NEW YORK CITY — Psychiatrists regularly get criticized for turning typical life problems into medical disorders. But in an odd reversal, many mental health clinicians are trying to transform one certified mental illness, borderline personality disorder, into a label for needy, manipulative people who don’t need treatment, a sociologist reported at the American Sociological Association’s annual meeting on August 11.
Patients with borderline personality disorder, unlike people with schizophrenia or other serious mental conditions, are often viewed by mental health providers as having cynically planned out rash acts and even suicide attempts, sociologist Sandra Sulzer of the University of North Carolina at Chapel Hill found in extensive interviews with 22 psychiatrists and psychologists in the United States.
The condition includes difficulty controlling emotions, intense but unstable relationships, recklessness, cutting and other acts of self-harm, along with attempted and completed suicides. Before Sulzer’s study, little was known about how mental health professionals discuss and deal with this troubling set of symptoms.
“Clinicians frequently view borderline personality disorder symptoms as signs of badness, not sickness, and as a code to route patients out of mental health care,” Sulzer said. That finding goes a long way toward explaining why many borderline personality disorder patients receive no treatment despite the availability of effective forms of psychotherapy (SN: 6/16/07, p. 374), she suggested.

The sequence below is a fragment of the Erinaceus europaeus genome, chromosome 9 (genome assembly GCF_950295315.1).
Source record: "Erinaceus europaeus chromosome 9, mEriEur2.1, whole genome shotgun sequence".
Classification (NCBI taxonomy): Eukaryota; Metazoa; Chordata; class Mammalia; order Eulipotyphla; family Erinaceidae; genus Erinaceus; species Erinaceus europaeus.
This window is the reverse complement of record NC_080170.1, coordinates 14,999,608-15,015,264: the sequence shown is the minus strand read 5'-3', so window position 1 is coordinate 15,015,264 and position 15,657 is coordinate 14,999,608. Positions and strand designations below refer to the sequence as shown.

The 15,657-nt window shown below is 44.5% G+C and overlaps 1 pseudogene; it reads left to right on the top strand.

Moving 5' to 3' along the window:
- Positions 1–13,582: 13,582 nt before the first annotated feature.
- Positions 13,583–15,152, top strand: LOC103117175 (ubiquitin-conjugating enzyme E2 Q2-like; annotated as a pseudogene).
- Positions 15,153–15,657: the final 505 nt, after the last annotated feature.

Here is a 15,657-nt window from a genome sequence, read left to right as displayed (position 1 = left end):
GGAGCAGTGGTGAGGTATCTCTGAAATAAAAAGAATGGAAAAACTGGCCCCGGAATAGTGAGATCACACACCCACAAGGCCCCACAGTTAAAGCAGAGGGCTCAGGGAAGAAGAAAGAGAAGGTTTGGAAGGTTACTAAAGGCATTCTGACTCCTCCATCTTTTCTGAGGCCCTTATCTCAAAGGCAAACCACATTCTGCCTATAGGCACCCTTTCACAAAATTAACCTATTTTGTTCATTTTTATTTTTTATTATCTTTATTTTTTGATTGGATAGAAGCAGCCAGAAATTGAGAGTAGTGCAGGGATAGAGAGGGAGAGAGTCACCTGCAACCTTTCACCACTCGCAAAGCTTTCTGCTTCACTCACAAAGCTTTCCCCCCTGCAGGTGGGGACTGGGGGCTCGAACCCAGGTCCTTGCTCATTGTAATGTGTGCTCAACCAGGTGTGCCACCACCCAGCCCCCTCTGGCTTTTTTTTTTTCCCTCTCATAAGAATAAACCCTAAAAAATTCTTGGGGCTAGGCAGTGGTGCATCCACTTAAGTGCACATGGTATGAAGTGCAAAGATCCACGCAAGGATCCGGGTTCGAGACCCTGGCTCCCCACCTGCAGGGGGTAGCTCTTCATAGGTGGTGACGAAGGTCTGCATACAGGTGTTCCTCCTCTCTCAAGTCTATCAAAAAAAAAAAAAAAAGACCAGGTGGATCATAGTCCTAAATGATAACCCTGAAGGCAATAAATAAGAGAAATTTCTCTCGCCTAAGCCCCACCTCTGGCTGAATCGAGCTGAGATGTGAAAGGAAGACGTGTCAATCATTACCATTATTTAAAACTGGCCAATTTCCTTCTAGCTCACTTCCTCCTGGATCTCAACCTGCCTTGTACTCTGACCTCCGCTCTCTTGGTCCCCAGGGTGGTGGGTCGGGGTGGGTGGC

Sulzer carried out her interviews of mental health workers shortly before the release of the latest manual of psychiatric disorders, the Diagnostic and Statistical Manual of Mental Disorders, or DSM-5. Before its release, proposed revisions of the definition of borderline personality disorder created controversy among psychiatrists and members of the committee writing the revisions.
Sulzer doesn’t know whether inadequate training or other factors explain why only a couple of clinicians regarded borderline personality disorder patients as having a treatable mental condition.
Borderline personality disorder patients can indeed be frustrating to treat, remarked Jerome Wakefield, a social worker at New York University who has criticized DSM for incorporating normal forms of sadness into the definition of depression.
Still, Sulzer’s findings show that the boundary between frontline clinicians’ definitions of bad and mentally disordered behavior demand much closer scrutiny, Wakefield said.
S. Sulzer. From sickness to badness: The defacto demedicalization of borderline personality disorder. American Sociological Association annual meeting, New York City, Aug. 11, 2013. [Go to]
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